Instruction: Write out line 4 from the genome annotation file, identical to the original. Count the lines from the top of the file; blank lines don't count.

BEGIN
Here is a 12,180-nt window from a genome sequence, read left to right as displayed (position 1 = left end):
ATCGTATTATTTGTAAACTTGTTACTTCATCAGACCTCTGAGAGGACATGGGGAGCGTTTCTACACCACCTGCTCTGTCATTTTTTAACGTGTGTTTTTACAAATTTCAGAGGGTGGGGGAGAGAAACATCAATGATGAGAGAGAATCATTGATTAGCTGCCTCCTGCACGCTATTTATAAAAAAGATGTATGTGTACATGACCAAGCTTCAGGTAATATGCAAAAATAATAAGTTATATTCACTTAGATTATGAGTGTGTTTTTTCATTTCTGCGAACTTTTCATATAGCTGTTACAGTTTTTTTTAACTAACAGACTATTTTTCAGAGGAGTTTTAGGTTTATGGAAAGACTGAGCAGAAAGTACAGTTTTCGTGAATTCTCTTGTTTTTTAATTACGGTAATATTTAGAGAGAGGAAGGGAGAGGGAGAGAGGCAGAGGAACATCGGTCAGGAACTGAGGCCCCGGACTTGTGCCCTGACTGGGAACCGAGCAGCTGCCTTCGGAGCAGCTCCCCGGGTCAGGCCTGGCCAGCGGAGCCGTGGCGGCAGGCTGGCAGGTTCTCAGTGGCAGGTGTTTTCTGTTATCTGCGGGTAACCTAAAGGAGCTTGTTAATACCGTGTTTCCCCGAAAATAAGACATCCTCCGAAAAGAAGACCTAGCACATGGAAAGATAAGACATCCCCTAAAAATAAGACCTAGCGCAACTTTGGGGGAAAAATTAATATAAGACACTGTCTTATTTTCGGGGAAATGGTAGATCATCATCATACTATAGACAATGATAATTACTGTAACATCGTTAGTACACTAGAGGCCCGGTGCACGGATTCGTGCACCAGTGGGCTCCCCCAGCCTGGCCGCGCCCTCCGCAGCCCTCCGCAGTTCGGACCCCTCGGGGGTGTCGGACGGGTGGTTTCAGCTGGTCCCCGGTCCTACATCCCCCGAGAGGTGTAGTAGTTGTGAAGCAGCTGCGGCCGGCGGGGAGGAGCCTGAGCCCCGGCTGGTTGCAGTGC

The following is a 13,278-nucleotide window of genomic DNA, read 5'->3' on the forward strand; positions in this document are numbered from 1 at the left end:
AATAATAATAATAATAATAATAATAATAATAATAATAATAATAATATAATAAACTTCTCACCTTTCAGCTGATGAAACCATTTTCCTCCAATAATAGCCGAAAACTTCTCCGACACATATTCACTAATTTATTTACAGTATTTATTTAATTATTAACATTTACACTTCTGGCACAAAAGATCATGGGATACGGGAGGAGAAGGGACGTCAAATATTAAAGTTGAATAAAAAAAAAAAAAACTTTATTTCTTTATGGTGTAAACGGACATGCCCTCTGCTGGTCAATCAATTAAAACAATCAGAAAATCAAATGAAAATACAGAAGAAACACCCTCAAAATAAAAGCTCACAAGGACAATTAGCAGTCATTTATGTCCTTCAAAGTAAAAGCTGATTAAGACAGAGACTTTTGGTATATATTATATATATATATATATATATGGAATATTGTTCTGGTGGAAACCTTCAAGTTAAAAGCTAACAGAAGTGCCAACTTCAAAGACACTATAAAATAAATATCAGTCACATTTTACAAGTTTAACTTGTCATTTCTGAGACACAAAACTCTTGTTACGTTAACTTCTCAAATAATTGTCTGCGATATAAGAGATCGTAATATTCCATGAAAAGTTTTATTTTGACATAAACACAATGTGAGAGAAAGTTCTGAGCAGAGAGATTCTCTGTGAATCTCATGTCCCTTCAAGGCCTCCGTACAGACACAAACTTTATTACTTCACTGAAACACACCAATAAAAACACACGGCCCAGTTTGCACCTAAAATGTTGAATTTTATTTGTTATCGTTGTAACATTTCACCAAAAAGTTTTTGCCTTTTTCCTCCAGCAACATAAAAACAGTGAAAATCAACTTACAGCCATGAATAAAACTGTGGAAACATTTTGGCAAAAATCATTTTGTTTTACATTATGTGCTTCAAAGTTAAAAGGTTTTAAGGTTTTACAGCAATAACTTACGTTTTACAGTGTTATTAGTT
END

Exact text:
AATAATAATAATAATAATAATAATAATAATAATAATAATAATAATATAATAAACTTCTCACCTTTCAGCTGATGAAACCATTTTCCTCCAATAATAGCCGAAAACTTCTCCGACACATATTCACTAATTTATTTACAGTATTTATTTAATTATTAACATTTACACTTCTGGCACAAAAGATCATGGGATACGGGAGGAGAAGGGACGTCAAATATTAAAGTTGAATAAAAAAAAAAAAAACTTTATTTCTTTATGGTGTAAACGGACATGCCCTCTGCTGGTCAATCAATTAAAACAATCAGAAAATCAAATGAAAATACAGAAGAAACACCCTCAAAATAAAAGCTCACAAGGACAATTAGCAGTCATTTATGTCCTTCAAAGTAAAAGCTGATTAAGACAGAGACTTTTGGTATATATTATATATATATATATATATATGGAATATTGTTCTGGTGGAAACCTTCAAGTTAAAAGCTAACAGAAGTGCCAACTTCAAAGACACTATAAAATAAATATCAGTCACATTTTACAAGTTTAACTTGTCATTTCTGAGACACAAAACTCTTGTTACGTTAACTTCTCAAATAATTGTCTGCGATATAAGAGATCGTAATATTCCATGAAAAGTTTTATTTTGACATAAACACAATGTGAGAGAAAGTTCTGAGCAGAGAGATTCTCTGTGAATCTCATGTCCCTTCAAGGCCTCCGTACAGACACAAACTTTATTACTTCACTGAAACACACCAATAAAAACACACGGCCCAGTTTGCACCTAAAATGTTGAATTTTATTTGTTATCGTTGTAACATTTCACCAAAAAGTTTTTGCCTTTTTCCTCCAGCAACATAAAAACAGTGAAAATCAACTTACAGCCATGAATAAAACTGTGGAAACATTTTGGCAAAAATCATTTTGTTTTACATTATGTGCTTCAAAGTTAAAAGGTTTTAAGGTTTTACAGCAATAACTTACGTTTTACAGTGTTATTAGTT